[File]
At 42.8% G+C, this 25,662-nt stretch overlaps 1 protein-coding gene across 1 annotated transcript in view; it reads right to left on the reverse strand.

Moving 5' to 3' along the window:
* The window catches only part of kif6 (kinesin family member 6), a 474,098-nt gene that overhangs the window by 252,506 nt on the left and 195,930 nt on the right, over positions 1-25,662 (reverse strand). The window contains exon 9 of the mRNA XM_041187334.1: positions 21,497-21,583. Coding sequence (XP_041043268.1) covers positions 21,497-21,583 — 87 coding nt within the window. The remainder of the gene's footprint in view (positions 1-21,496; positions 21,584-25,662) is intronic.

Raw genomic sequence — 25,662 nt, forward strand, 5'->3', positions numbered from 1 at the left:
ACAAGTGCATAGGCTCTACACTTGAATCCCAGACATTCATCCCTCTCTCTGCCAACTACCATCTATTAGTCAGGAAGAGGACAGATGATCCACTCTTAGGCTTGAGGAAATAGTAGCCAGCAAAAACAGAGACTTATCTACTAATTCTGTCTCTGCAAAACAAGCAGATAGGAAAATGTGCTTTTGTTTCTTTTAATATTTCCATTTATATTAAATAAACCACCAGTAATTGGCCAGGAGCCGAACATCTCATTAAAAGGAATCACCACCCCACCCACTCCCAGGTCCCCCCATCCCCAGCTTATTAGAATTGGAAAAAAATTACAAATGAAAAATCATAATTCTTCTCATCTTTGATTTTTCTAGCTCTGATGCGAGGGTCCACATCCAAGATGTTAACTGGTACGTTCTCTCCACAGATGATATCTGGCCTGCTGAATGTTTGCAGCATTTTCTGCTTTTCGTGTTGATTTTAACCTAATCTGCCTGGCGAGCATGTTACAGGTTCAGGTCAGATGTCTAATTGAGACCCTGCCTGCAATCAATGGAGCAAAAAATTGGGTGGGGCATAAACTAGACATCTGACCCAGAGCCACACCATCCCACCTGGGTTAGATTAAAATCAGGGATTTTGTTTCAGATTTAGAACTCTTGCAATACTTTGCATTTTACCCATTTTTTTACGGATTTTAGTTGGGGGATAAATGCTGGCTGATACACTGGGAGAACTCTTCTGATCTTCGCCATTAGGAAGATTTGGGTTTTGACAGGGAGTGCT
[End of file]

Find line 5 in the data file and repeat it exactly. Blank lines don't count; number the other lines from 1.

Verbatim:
ACAAGTGCATAGGCTCTACACTTGAATCCCAGACATTCATCCCTCTCTCTGCCAACTACCATCTATTAGTCAGGAAGAGGACAGATGATCCACTCTTAGGCTTGAGGAAATAGTAGCCAGCAAAAACAGAGACTTATCTACTAATTCTGTCTCTGCAAAACAAGCAGATAGGAAAATGTGCTTTTGTTTCTTTTAATATTTCCATTTATATTAAATAAACCACCAGTAATTGGCCAGGAGCCGAACATCTCATTAAAAGGAATCACCACCCCACCCACTCCCAGGTCCCCCCATCCCCAGCTTATTAGAATTGGAAAAAAATTACAAATGAAAAATCATAATTCTTCTCATCTTTGATTTTTCTAGCTCTGATGCGAGGGTCCACATCCAAGATGTTAACTGGTACGTTCTCTCCACAGATGATATCTGGCCTGCTGAATGTTTGCAGCATTTTCTGCTTTTCGTGTTGATTTTAACCTAATCTGCCTGGCGAGCATGTTACAGGTTCAGGTCAGATGTCTAATTGAGACCCTGCCTGCAATCAATGGAGCAAAAAATTGGGTGGGGCATAAACTAGACATCTGACCCAGAGCCACACCATCCCACCTGGGTTAGATTAAAATCAGGGATTTTGTTTCAGATTTAGAACTCTTGCAATACTTTGCATTTTACCCATTTTTTTACGGATTTTAGTTGGGGGATAAATGCTGGCTGATACACTGGGAGAACTCTTCTGATCTTCGCCATTAGGAAGATTTGGGTTTTGACAGGGAGTGCT